Latin America Multimedia
The MIT Media Lab has set the standard for creating “disruptive technologies” that lead to innovation. A new start up project, Mexico Media Lab S21, is attempting to achieve similar success in the areas of communication, technology, and innovation. Its founder, a former journalist, sees an opportunity to increase Spanish language content on the web, not only in Mexico, but globally as well.
Increases in energy production in Canada and the U.S., combined with promising reforms in Mexico, are creating what some describe as a “North American energy renaissance.” The world’s energy equation is changing, with more developments on the way. What are the implications of traditional energy producers becoming consumers and consumers becoming producers? That’s the focus of this edition of REWIND.
Mexico is attempting to turn one of the world’s most closed energy programs into one of its most open. Is transformational change possible? And if success is achieved, what are the implications for Mexico, its neighbors, and the world? Duncan Wood is an expert on energy issues and also serves as Director of the Wilson Center’s Mexico Institute. He provides insight and analysis during this edition of Wilson Center NOW.
It’s been two months since the arrest and disappearance of a group of Mexican students, and anger and demands for answers and justice continues to grow. What does this tragic situation tell us about security in Mexico? And has government and law enforcement, at all levels, responded effectively? These are just some of the questions addressed by Mexico Institute Director Duncan Wood during this episode of NOW.
Researchers from the United States and the state of São Paulo met at a FAPESP (Foundation for Research Support of the State of São Paulo) symposium in Washington, DC to present the latest findings from their studies of the Amazon. The “FAPESP-U.S. Collaborative Research on the Amazon” meeting was organized in partnership with the U.S. Department of Energy and the Brazil Institute of the Wilson Center. One of the featured speakers was noted biodiversity expert, Tom Lovejoy. We spoke with him about the state of the Amazon and efforts to preserve its endangered ecosystem.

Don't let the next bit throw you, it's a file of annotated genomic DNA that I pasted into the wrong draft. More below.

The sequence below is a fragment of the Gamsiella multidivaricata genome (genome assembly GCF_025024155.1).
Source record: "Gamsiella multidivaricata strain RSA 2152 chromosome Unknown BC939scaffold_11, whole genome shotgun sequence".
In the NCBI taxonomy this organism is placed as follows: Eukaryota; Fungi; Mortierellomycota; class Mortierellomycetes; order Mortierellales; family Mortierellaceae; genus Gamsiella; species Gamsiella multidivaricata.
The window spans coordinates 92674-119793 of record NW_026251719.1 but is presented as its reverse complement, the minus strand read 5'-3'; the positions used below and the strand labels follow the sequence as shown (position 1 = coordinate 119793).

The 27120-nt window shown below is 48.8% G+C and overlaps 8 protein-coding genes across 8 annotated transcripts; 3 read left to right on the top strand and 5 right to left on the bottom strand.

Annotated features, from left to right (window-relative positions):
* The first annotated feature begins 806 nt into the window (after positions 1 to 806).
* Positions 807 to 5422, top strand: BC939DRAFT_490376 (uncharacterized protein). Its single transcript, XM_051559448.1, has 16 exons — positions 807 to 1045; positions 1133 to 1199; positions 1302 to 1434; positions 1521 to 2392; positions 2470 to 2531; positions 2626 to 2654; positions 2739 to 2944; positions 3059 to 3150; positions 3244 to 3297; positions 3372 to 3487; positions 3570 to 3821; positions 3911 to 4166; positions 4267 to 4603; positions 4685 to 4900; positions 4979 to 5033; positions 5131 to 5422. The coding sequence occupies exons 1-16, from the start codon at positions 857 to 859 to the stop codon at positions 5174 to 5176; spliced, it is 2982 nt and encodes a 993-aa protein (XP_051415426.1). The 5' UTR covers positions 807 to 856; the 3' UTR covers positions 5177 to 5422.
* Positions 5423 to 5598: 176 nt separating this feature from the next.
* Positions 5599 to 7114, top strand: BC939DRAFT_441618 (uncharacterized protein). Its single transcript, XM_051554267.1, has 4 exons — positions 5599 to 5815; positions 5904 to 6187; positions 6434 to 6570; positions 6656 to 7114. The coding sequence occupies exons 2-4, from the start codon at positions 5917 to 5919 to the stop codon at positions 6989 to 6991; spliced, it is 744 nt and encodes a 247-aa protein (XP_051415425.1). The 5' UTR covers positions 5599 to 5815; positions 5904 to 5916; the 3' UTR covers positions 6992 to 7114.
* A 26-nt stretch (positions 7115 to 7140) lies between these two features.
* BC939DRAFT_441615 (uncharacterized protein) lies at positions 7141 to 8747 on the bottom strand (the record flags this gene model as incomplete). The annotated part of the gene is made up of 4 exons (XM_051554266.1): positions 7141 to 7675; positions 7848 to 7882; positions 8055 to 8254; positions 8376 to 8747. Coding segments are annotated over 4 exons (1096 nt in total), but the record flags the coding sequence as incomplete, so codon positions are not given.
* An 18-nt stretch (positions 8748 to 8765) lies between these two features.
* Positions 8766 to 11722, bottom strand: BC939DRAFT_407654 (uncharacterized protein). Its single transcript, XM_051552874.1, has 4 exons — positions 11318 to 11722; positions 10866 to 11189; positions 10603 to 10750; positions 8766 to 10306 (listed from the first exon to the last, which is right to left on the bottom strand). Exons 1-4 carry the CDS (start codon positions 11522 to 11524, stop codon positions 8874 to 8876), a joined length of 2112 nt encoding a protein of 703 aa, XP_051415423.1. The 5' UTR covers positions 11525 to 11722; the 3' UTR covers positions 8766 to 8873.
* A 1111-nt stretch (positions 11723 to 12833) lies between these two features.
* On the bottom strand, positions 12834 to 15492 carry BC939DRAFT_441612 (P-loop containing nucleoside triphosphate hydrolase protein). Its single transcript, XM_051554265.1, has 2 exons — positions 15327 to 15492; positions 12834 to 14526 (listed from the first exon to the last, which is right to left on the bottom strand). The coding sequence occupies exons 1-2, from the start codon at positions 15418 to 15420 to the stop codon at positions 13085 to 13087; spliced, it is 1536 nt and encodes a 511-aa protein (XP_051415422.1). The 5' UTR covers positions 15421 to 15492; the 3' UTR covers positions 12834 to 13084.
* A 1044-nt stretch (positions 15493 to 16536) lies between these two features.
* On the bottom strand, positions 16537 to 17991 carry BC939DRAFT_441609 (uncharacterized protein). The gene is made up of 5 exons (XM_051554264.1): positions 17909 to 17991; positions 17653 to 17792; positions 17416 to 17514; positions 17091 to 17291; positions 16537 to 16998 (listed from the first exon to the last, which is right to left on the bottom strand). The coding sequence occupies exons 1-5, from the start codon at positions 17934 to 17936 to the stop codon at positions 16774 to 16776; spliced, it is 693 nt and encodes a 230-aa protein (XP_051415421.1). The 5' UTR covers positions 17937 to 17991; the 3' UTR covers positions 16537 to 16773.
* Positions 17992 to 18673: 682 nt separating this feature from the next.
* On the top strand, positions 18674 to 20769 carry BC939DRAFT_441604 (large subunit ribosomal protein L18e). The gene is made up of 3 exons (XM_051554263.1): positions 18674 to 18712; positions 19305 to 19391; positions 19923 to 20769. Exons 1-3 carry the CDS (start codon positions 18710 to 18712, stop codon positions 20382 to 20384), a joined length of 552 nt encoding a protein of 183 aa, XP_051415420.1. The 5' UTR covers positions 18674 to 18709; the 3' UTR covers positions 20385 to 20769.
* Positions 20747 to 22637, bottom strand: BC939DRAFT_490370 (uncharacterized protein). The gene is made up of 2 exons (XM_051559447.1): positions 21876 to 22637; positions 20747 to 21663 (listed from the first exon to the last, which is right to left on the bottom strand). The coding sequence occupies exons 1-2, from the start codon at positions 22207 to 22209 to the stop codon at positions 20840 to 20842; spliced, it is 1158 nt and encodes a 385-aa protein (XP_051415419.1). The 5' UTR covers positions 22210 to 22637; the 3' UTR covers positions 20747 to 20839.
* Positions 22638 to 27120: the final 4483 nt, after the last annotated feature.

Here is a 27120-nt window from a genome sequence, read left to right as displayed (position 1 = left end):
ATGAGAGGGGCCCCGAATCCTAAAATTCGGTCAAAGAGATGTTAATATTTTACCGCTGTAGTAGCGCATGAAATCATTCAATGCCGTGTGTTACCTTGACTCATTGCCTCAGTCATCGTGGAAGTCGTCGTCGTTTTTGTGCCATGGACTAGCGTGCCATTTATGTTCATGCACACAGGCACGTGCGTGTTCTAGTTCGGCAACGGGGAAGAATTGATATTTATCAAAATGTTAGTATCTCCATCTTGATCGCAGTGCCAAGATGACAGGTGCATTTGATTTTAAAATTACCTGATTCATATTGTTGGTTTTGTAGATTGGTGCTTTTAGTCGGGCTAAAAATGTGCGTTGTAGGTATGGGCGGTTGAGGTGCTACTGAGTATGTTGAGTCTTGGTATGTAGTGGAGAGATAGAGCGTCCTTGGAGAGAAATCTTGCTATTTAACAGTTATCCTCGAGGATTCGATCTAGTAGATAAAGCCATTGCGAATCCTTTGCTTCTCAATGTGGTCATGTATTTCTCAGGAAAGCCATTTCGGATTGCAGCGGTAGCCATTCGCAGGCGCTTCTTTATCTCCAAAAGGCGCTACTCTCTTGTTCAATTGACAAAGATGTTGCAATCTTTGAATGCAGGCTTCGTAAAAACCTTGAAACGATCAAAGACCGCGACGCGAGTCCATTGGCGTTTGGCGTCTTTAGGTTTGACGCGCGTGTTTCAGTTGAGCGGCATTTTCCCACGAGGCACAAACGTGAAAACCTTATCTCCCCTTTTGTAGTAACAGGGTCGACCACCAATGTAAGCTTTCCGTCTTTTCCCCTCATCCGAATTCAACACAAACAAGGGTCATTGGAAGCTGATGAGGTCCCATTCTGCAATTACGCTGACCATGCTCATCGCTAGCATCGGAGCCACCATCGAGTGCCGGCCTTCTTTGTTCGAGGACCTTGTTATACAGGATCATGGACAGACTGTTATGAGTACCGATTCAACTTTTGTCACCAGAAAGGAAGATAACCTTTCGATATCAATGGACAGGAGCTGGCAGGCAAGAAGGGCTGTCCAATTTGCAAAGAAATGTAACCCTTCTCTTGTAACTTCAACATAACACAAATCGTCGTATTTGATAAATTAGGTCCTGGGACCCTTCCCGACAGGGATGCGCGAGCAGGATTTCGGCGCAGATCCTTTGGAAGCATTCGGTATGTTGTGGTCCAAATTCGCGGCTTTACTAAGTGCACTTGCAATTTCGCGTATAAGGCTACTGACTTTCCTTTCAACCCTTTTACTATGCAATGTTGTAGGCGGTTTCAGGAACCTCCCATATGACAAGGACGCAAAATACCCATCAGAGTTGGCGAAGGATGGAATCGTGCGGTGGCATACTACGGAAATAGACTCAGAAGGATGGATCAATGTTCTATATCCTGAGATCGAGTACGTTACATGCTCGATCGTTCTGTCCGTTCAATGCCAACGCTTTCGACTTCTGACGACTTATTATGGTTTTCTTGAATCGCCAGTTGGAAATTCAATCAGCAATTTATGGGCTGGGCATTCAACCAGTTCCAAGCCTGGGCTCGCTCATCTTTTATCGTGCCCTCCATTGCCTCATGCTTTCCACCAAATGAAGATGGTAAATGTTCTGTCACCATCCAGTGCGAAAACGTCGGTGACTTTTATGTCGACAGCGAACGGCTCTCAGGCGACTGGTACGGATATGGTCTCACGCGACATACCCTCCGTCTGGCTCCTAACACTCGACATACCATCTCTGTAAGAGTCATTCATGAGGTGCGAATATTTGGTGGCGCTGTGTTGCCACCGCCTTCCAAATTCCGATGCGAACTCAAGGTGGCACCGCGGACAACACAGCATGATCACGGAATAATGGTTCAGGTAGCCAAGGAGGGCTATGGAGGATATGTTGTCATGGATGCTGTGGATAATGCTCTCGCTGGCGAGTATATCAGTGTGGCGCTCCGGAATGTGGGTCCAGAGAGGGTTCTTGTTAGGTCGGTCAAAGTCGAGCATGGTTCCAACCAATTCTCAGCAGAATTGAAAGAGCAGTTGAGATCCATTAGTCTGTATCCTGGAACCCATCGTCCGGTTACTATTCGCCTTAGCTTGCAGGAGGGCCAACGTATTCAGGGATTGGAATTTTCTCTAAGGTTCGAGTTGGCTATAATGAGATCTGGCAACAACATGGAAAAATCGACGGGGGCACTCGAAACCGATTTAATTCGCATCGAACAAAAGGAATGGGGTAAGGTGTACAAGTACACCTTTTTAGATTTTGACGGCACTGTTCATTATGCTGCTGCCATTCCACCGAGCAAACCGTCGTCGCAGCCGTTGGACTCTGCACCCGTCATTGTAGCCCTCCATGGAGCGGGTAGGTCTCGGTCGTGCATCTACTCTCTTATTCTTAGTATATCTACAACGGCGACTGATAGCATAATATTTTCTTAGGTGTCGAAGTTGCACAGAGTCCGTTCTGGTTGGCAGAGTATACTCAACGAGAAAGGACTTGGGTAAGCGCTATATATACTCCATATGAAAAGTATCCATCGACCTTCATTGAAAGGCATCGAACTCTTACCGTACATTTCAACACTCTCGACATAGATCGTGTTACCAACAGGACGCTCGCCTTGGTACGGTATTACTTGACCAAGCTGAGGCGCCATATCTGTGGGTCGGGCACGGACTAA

After one round of voting in Brazil, the unpredictability factor in the race for the presidency remains intact. Brazil Institute Director Paulo Sotero, discusses the latest as incumbent Dilma Rousseff and challenger Aecio Neves head toward a runoff vote on October 26th. A key for each campaign will be winning over supporters of Marina Silva, following her third place finish in round one of the voting. Sotero describes the factors and issues in play.
Eric Olson is interviewed on C-Span's Washington Journal about the influx of unaccompanied immigrant children to the U.S. southern border from Honduras, Guatemala and El Salvador, based on his time in those countries.
Hopes for Brazil’s burgeoning economy were high when the World Cup was awarded to the country in 2007. But now many Brazilians accuse the World Cup celebrations of draining $15 billion of Brazil’s resources into the international economy. Sports writer Dave Zirin and Paulo Sotero talk to Jeffrey Brown of PBS Newshour.
Demonstrators in Venezuela blame President Nicolás Maduro for "mismanaging" the economy of the oil-rich country and have said they will continue protesting until he resigns. But problems such as lack of security, high crime rates, and frustration with the country's poor economic situation did not begin when Maduro took office. In this edition of CONTEXT, Margarita López Maya looks at the big picture in Venezuela. How did it get to this point and what will it take to solve problems that have persisted for many years?
In light of recent desperate measures taken by vigilantes and armed self-defense groups in rural Mexico, a new book, Building Resilient Communities in Mexico: Civic Responses to Crime and Violence, provides timely analysis of constructive responses from Mexican society to fight crime and violence. Here is what the authors had to say.